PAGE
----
Tirkekid (They Are Us)

By Santy Asanuma

How did we get where we are today? Are there individuals (derta el chad) that should be blamed for taking us into hardship that we have in Palau today? Short answer is no. And JT definitely did not bring us here. Palauan people do things in groups and very rare that a lone ranger rise among us. Most Palauan people are what we can label as groupie (ke de chelemongel malechub e ke do siik er a re choieng). I want to be different but I find myself doing it myself at times because it is engrained (ngara chiiused) in our being a Palauan.

Our leadership both traditional and elected is a mirror reflection of us. They have not and will not behave different from this characteristic. It is the nature of things for rabbit fish (Meyas) to follow the behavior of rabbit fish. And this is not necessarily an issue of good or bad quality. But ancient (chad ra irrechar) Palauans had a sense not to follow a group without reason.

“Ng ko ra meyas ra Ngmall” (like the Rabbit fish of Ngmall) as the Palauan proverb goes to say that a school of matured rabbit fish ready to lay their eggs would constantly be hitting themselves on sea floor to induce labor and other meyas which are not mature yet would start to do the same thing by hitting the sea floor. Obviously ancient Palauans did not believe in following what is popular without questioning it.

Before becoming who he is today this is what he said in his book titled The Audacity of Hope, “what struck me was just how modest people’s hopes were…most of them thought that anybody willing to work should find a job that paid a living wage…people should not file for bankruptcy because they got sick…every child should have a genuinely good education…those same children should be able to go to college even if their parents were not rich…they want to be safe, from criminals and terrorists; they want clean air, clean water, and time with their kids. And when they get old, they wanted to retire with some dignity and respect. That was about it. It was not much.” And these are American people that Obama met during his campaign to become a senator about six years ago. In this regard, the Palauan people are not very different from the Americans.

But this is what he said about the people and the leaders, “Americans disagreed: on Iraq, taxes, abortion, guns, the Ten Commandments, gay marriage, immigration, trade, education policy, environmental regulation, the size of government, and the role of the courts. Not only we disagree, but we disagreed vehemently” (meringel). Once again Palauan people in this regard are no different than the Americans.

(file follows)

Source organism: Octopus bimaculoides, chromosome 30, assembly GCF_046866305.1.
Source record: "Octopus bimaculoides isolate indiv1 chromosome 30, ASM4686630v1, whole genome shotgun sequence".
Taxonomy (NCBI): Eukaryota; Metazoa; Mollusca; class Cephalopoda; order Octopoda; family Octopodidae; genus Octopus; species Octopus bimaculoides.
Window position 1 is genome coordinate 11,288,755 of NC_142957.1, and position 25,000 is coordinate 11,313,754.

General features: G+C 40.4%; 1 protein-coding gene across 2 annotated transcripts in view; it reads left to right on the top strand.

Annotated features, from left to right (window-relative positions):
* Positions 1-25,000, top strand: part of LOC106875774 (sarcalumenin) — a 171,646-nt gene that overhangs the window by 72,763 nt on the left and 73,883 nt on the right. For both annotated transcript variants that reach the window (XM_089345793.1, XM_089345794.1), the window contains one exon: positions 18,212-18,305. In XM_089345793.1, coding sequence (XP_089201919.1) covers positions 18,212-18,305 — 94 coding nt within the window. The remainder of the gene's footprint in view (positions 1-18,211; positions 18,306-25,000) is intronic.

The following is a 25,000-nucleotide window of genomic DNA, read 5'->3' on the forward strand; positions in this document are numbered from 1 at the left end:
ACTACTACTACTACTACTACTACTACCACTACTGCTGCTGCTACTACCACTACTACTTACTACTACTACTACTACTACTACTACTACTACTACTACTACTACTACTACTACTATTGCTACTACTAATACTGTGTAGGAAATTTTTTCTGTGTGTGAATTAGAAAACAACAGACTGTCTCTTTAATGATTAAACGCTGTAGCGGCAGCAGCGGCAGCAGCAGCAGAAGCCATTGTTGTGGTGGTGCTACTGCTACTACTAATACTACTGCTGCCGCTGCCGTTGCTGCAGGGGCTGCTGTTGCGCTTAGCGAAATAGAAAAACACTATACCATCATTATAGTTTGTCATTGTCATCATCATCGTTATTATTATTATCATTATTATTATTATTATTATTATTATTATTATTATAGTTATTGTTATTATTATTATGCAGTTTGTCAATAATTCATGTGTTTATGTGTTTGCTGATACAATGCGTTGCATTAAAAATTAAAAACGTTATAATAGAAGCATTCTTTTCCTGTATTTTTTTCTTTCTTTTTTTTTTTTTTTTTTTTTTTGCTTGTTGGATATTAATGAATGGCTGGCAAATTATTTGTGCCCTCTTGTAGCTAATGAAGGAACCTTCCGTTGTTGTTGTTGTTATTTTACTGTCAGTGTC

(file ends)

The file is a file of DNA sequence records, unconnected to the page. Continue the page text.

Here is what he said that I think is more worthy than the rest of the book, “I think much what ails the inner city involves a breakdown in culture that will not be cured with money alone, that our values and spiritual life matter at least as much as our GDP.” I hope that he truly meant this and stand firm on it while he is the President of the greatest nation.

Dear President JT you said, “that Palauans are strong-willed people, and that we should be patient (meklou a rengud) and that we should embrace to heart our culture and traditions which binds us together.” This is the best inspiration and assurance you have given to the people so far. Despite popular belief, Palauans do not need a leader in fish, taro, beer, wine, and mechesang but one who will inspire us to pick ourselves up and climb out of the well of misery with our bare hands. That is the Palauan we want to become and not weaklings. And we need a leader of ideas and inspiration more than ever before. Tirkekid (the leaders are from us) is the reason why we have no other recourse but to have faith in the Palauaness in us.

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